Herne is unique amongst the fay in that he doesn’t have two faces; he is the same both before and after Calgraef. He is also attendant to King Midhir and King Melwas, though Herne is a bestial creature more like the objects of his master’s hunts than the master himself. He crawls on all fours like a predator and has a horned hart’s skull for a head. Of all the fay, he is the most frightening.
Tom isn’t sure how much Kings Midhir and Melwas know about his relationship with the queens. But the kings know something and Herne is like any good servant: he wants to please his master. And he sees endangering Tom as a good way of earning the goodwill of the Faerie King.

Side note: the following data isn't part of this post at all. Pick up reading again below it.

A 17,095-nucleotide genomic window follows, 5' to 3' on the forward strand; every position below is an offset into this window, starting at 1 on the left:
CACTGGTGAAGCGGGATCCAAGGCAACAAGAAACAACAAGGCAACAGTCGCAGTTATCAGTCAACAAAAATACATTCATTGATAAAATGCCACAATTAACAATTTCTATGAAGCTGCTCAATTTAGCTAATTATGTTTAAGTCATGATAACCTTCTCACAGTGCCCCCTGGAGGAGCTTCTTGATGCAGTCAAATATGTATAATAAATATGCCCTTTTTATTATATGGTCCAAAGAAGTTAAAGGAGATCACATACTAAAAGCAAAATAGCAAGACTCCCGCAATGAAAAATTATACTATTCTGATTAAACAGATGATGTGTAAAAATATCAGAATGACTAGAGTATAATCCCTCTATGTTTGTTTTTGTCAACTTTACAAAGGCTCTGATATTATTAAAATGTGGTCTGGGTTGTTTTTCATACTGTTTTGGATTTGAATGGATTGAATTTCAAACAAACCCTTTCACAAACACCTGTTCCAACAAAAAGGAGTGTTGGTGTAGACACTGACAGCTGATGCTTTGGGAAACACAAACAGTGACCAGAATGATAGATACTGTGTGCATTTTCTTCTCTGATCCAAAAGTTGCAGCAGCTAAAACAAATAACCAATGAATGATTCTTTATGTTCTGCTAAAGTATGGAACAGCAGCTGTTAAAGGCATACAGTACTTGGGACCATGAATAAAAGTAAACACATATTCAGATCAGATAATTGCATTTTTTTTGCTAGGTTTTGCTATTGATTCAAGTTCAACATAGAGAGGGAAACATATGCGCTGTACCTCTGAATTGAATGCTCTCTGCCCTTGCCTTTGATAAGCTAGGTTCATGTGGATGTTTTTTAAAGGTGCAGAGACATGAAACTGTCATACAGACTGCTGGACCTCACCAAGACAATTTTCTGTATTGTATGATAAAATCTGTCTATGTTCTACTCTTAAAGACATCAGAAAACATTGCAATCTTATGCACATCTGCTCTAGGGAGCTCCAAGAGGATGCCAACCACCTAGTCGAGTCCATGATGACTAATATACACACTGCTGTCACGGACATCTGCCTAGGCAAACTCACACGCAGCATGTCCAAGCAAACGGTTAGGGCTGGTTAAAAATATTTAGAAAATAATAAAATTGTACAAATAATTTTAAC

Herne is known as the hunter in traditional folklore and is often said to lead the Wild Hunt. I wanted to keep the hunter’s spirit for my interpretation of Herne, but I also wanted a darker face to him. A lot of the fay in The Fey Man are sophisticated, so Herne was a great opportunity to create something more of a monster. A piece of art really inspired me: Elkhorn by Brom. That grubby, animalistic feel was just perfect for Herne.
You’ll find Herne alongside more fantastical fay in my debut novel, The Fey Man. Pick up your copy today!
★★★★★ – “A must read for fans of epic fantasy”